Taking the basic concept of H.P. Lovecraft’s “The Outsider” and building a powerful, gruesome drama around it, Stuart Gordon’s unfortunately-titled Castle Freak is a gem in direct-to-video horror, coming to you from the good folks at Full Moon and reuniting Re-Animator stars Jeff Combs and Barbara Crampton.
Dennis Paoli, who also wrote the Lovecraft adaptations Re-Animator and From Beyond, scripts this tale of a broken family that finds their dysfunction made manifest in the form of a ghoulish, cannibalistic freak prowling an ancient castle. John Reilly (Combs) has inherited an Italian estate from a distant relative, a reclusive duchess who recently dropped dead. Unfortunately for John and his family, the duchess left a terrible secret deep in the cellar: chained in a tiny room is a pale-skinned, long-haired monstrosity, a once-human freak by the name of Giorgio who has spent his life in shackles for some unknown crime. But now, he’s breaking out – in a particularly icky sequence, Giorgio tears off his thumbs in order to shed his chains and returns to the surface world.
The Reilly clan has its own share of horrors from the recent past. John, an alcoholic, was in a terrible car accident that not only claimed the life of his young son, but blinded his daughter Rebecca (Jessica Dollarhide). Wife Susan (Crampton) has been estranged from John ever since, and while he sees the trip to Italy as an opportunity to heal old wounds, she doesn’t seem interested in the least.
Giorgio, the ghoul hidden away in the basement, acts as a metaphor for the other elephant in the room – the tragedy that has driven a wedge into John and Susan’s marriage. But why was Giorgio in the cellar in the first place? Why, in the opening scene, do we see the duchess flogging him with a cat o’ nine tails? John becomes absorbed in this mystery, although he remains unaware that Giorgio is still alive and well in the castle.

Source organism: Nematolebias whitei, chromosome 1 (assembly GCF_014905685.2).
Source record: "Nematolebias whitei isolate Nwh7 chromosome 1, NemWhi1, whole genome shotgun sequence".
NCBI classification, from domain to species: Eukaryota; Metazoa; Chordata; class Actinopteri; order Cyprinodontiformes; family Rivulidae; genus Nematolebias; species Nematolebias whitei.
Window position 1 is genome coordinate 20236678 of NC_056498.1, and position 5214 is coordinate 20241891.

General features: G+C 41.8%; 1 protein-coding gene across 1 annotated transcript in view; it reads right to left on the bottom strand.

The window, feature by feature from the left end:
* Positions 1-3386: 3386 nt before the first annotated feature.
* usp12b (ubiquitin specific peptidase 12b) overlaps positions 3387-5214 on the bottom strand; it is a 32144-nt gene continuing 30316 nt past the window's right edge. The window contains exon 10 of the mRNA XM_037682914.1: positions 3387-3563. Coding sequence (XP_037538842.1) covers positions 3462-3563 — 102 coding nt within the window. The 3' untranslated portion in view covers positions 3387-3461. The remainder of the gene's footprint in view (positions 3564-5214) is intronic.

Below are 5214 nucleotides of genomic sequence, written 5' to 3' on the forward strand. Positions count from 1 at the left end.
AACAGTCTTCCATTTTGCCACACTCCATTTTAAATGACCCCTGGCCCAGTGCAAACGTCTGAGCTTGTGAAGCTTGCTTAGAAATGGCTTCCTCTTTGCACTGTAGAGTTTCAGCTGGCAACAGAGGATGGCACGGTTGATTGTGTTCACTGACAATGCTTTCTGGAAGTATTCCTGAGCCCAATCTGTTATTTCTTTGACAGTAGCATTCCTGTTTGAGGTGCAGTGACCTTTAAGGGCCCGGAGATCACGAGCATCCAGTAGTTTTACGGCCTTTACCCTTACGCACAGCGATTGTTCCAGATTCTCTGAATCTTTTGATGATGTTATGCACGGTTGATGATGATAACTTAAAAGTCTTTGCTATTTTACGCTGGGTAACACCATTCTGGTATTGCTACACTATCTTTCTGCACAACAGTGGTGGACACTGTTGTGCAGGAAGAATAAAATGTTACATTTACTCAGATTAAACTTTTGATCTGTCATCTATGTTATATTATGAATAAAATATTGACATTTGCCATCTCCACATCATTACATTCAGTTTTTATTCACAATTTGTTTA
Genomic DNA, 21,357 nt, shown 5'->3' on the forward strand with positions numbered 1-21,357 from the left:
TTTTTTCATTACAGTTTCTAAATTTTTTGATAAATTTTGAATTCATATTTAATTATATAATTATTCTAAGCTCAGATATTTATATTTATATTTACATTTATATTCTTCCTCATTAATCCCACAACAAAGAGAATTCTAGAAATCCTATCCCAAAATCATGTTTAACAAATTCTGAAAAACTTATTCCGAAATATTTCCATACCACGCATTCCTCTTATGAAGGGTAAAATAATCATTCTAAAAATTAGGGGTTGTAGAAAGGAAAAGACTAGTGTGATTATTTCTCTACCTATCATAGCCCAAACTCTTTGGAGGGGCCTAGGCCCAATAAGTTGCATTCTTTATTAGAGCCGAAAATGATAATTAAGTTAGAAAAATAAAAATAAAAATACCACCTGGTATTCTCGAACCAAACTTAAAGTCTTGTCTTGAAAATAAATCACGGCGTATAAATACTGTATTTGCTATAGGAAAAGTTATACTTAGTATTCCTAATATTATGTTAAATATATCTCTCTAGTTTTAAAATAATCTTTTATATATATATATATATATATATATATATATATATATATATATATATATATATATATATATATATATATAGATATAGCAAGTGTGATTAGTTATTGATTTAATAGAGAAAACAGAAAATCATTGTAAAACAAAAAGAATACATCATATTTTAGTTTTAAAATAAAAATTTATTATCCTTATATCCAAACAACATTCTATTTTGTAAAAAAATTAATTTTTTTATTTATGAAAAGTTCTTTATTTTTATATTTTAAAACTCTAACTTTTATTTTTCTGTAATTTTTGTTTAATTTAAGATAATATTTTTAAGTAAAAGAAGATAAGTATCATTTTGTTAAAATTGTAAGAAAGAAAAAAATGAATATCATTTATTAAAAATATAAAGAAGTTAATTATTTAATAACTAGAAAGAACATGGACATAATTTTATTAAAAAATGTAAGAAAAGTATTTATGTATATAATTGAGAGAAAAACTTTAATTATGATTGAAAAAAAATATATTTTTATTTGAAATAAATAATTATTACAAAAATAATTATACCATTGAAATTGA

As John and Susan continue to drift apart, John finds comfort in the arms of a prostitute. This is when things kick into high gear. In a truly unsettling sequence, a drunken John ravages the prostitute while Giorgio looks on – and then, once John is gone, the freak takes his turn with her. I won’t say much here, except that there’s a sexual term involving “eating” that the freak happens to take quite literally. Yep, it gets pretty grody down there in the ol’ basement.
The prostitute’s disappearance brings a local cop into the picture, complicating an already unpleasant situation. Others sticking their nose into the Reillys’ business soon fall prey to the castle freak, and it isn’t long before John himself discovers the nightmare beneath the estate.
It’s a tight, taut little tale fraught with emotion and nail-biting terror. When things come to a head, it can only end in tragedy – though redemption is found as well. This, despite the corny name, is quite a powerful drama, with wonderful performances from Combs and Crampton. Jeff Combs, whose antihero drives the piece, really shines here and shows that he’s not just some over-the-top cult actor. The man is an accomplished and captivating performer.
I watched this film for the first time on the heels of Re-Animator, and was struck by the contrast in tone and depth. This Lovecraft adaptation (although it really takes great liberties with the original story) is nothing like the comic, pulp tale of Herbert West. This is an intimate, dark story of dysfunction and alienation. And it’s just a hell of a movie.
The direction is superb, the gore and makeup are spot-on and the acting is excellent. This is a Hall of Famer for sure, and a standout among Lovecraft movies. If you love H.P., or Jeff Combs, or just a good ol’ creepy haunted castle movie, then Castle Freak is Essential!